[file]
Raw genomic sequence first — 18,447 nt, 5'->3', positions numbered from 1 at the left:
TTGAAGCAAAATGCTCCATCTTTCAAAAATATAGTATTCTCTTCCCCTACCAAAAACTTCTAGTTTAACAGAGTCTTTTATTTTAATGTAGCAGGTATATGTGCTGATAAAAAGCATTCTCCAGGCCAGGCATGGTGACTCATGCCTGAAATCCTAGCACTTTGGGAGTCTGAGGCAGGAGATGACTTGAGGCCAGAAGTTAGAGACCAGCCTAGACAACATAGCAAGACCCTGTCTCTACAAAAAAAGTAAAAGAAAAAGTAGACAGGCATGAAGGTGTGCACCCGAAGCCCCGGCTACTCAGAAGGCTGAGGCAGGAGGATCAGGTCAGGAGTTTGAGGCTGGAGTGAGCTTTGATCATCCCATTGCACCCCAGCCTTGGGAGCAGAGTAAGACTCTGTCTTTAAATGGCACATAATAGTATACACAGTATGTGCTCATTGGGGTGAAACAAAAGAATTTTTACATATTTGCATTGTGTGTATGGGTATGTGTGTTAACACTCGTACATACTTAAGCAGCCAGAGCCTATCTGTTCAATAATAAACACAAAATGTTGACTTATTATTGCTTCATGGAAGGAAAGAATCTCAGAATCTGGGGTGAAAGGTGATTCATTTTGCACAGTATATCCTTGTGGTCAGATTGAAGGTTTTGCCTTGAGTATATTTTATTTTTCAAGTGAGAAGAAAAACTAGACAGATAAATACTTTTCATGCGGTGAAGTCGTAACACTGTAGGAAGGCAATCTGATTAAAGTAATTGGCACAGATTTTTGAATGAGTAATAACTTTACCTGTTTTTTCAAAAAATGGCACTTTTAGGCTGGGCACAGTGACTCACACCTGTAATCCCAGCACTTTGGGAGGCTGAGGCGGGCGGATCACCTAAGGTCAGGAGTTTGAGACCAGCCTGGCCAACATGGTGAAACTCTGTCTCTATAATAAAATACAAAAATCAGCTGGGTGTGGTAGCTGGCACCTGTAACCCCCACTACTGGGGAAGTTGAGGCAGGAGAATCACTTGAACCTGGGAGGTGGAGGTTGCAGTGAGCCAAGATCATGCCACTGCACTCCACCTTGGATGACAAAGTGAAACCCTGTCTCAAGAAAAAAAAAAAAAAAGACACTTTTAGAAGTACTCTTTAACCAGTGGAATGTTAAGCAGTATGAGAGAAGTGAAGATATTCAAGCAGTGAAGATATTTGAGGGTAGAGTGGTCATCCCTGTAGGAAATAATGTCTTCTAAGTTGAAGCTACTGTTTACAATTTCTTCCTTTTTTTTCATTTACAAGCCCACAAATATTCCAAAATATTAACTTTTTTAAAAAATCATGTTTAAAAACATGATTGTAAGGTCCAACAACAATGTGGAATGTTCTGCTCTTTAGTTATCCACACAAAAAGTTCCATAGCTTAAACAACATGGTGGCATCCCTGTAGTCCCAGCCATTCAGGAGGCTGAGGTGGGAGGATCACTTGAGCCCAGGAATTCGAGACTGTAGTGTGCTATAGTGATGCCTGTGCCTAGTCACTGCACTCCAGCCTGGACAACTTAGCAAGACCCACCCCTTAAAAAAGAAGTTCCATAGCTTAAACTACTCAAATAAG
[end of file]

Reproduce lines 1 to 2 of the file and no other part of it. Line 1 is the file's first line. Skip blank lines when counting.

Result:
Raw genomic sequence first — 18,447 nt, 5'->3', positions numbered from 1 at the left:
TTGAAGCAAAATGCTCCATCTTTCAAAAATATAGTATTCTCTTCCCCTACCAAAAACTTCTAGTTTAACAGAGTCTTTTATTTTAATGTAGCAGGTATATGTGCTGATAAAAAGCATTCTCCAGGCCAGGCATGGTGACTCATGCCTGAAATCCTAGCACTTTGGGAGTCTGAGGCAGGAGATGACTTGAGGCCAGAAGTTAGAGACCAGCCTAGACAACATAGCAAGACCCTGTCTCTACAAAAAAAGTAAAAGAAAAAGTAGACAGGCATGAAGGTGTGCACCCGAAGCCCCGGCTACTCAGAAGGCTGAGGCAGGAGGATCAGGTCAGGAGTTTGAGGCTGGAGTGAGCTTTGATCATCCCATTGCACCCCAGCCTTGGGAGCAGAGTAAGACTCTGTCTTTAAATGGCACATAATAGTATACACAGTATGTGCTCATTGGGGTGAAACAAAAGAATTTTTACATATTTGCATTGTGTGTATGGGTATGTGTGTTAACACTCGTACATACTTAAGCAGCCAGAGCCTATCTGTTCAATAATAAACACAAAATGTTGACTTATTATTGCTTCATGGAAGGAAAGAATCTCAGAATCTGGGGTGAAAGGTGATTCATTTTGCACAGTATATCCTTGTGGTCAGATTGAAGGTTTTGCCTTGAGTATATTTTATTTTTCAAGTGAGAAGAAAAACTAGACAGATAAATACTTTTCATGCGGTGAAGTCGTAACACTGTAGGAAGGCAATCTGATTAAAGTAATTGGCACAGATTTTTGAATGAGTAATAACTTTACCTGTTTTTTCAAAAAATGGCACTTTTAGGCTGGGCACAGTGACTCACACCTGTAATCCCAGCACTTTGGGAGGCTGAGGCGGGCGGATCACCTAAGGTCAGGAGTTTGAGACCAGCCTGGCCAACATGGTGAAACTCTGTCTCTATAATAAAATACAAAAATCAGCTGGGTGTGGTAGCTGGCACCTGTAACCCCCACTACTGGGGAAGTTGAGGCAGGAGAATCACTTGAACCTGGGAGGTGGAGGTTGCAGTGAGCCAAGATCATGCCACTGCACTCCACCTTGGATGACAAAGTGAAACCCTGTCTCAAGAAAAAAAAAAAAAAAGACACTTTTAGAAGTACTCTTTAACCAGTGGAATGTTAAGCAGTATGAGAGAAGTGAAGATATTCAAGCAGTGAAGATATTTGAGGGTAGAGTGGTCATCCCTGTAGGAAATAATGTCTTCTAAGTTGAAGCTACTGTTTACAATTTCTTCCTTTTTTTTCATTTACAAGCCCACAAATATTCCAAAATATTAACTTTTTTAAAAAATCATGTTTAAAAACATGATTGTAAGGTCCAACAACAATGTGGAATGTTCTGCTCTTTAGTTATCCACACAAAAAGTTCCATAGCTTAAACAACATGGTGGCATCCCTGTAGTCCCAGCCATTCAGGAGGCTGAGGTGGGAGGATCACTTGAGCCCAGGAATTCGAGACTGTAGTGTGCTATAGTGATGCCTGTGCCTAGTCACTGCACTCCAGCCTGGACAACTTAGCAAGACCCACCCCTTAAAAAAGAAGTTCCATAGCTTAAACTACTCAAATAAG